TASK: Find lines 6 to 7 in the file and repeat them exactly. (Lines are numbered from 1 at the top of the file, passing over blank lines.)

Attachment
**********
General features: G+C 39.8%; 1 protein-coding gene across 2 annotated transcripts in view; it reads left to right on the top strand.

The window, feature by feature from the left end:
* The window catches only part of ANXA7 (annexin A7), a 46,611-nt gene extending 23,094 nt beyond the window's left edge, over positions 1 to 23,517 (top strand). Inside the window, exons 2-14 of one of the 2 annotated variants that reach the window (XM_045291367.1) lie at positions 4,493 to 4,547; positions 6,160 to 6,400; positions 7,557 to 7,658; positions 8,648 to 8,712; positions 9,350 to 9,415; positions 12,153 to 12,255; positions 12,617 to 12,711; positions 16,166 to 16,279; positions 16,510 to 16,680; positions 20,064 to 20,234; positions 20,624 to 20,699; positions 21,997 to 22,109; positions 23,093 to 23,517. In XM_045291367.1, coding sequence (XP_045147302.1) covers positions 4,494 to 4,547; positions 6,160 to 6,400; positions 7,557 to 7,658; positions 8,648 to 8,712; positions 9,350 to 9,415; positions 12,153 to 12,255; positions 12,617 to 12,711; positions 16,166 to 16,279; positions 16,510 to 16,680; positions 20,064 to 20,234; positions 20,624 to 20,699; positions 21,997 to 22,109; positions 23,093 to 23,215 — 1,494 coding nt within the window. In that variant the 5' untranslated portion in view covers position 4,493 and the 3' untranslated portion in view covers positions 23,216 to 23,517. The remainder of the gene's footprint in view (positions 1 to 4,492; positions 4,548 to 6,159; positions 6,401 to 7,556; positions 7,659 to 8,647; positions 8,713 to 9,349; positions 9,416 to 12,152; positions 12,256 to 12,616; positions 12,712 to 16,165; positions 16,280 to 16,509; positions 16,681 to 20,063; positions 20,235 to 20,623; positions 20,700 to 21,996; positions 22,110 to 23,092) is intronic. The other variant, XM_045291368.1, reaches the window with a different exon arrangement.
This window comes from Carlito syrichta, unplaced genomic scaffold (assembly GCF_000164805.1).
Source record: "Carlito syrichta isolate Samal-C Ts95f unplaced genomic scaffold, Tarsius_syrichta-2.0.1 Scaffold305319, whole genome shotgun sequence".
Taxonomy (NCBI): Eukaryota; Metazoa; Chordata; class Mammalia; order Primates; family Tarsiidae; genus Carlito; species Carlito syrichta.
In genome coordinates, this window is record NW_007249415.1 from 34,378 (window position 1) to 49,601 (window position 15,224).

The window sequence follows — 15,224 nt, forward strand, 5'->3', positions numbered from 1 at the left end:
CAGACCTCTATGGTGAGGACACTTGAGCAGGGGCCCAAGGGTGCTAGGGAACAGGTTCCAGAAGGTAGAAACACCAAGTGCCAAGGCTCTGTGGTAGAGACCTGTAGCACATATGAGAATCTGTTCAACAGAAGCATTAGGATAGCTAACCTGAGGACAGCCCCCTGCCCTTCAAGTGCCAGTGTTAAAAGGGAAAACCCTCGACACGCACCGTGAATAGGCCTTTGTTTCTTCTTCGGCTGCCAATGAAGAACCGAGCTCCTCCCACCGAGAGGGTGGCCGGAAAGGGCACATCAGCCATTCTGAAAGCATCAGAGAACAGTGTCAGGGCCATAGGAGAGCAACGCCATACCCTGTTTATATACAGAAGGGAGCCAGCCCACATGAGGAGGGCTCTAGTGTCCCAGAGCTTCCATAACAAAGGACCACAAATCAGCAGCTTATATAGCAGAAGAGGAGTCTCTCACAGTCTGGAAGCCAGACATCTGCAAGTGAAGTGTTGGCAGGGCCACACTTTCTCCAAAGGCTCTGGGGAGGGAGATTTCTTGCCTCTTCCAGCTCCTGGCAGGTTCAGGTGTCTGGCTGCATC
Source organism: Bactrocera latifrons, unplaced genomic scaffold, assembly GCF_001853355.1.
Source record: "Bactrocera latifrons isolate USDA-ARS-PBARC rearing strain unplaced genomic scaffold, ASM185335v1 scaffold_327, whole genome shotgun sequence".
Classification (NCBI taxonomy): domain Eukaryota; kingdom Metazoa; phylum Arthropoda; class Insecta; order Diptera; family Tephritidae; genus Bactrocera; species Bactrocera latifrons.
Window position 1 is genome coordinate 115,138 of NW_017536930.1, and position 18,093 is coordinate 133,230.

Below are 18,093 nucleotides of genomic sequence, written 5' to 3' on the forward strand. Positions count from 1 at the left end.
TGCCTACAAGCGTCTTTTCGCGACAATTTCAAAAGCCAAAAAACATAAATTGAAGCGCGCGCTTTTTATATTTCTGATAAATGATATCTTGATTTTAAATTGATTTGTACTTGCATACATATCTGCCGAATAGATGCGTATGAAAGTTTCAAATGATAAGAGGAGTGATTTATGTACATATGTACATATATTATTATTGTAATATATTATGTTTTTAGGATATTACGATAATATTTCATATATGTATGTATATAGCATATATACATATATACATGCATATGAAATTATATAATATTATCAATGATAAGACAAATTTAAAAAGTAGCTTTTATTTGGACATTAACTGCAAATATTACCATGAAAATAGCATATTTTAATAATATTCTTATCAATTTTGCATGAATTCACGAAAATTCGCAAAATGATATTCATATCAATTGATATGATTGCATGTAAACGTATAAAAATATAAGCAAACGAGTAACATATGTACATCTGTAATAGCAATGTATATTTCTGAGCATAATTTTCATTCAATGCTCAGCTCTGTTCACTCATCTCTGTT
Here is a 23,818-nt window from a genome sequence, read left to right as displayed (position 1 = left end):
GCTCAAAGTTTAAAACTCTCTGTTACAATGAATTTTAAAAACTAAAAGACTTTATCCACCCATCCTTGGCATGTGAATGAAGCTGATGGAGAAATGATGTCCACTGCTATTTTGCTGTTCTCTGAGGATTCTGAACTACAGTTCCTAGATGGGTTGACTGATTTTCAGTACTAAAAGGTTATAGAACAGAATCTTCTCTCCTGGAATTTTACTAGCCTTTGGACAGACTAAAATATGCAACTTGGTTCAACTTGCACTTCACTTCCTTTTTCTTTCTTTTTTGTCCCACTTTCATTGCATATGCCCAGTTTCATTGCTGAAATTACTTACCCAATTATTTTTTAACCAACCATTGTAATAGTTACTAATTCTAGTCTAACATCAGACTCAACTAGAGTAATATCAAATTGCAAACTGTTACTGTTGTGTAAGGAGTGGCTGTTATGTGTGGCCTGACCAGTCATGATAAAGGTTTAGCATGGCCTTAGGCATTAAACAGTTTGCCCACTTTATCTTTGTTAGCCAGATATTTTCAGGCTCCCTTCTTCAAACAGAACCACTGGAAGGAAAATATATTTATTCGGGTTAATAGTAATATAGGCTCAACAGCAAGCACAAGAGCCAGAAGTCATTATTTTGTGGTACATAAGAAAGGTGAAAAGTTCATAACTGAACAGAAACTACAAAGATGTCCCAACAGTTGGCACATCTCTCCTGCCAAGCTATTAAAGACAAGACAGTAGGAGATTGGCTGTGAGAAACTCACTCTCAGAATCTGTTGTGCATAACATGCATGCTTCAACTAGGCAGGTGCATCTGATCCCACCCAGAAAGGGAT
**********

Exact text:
Taxonomy (NCBI): Eukaryota; Metazoa; Chordata; class Mammalia; order Primates; family Tarsiidae; genus Carlito; species Carlito syrichta.
In genome coordinates, this window is record NW_007249415.1 from 34,378 (window position 1) to 49,601 (window position 15,224).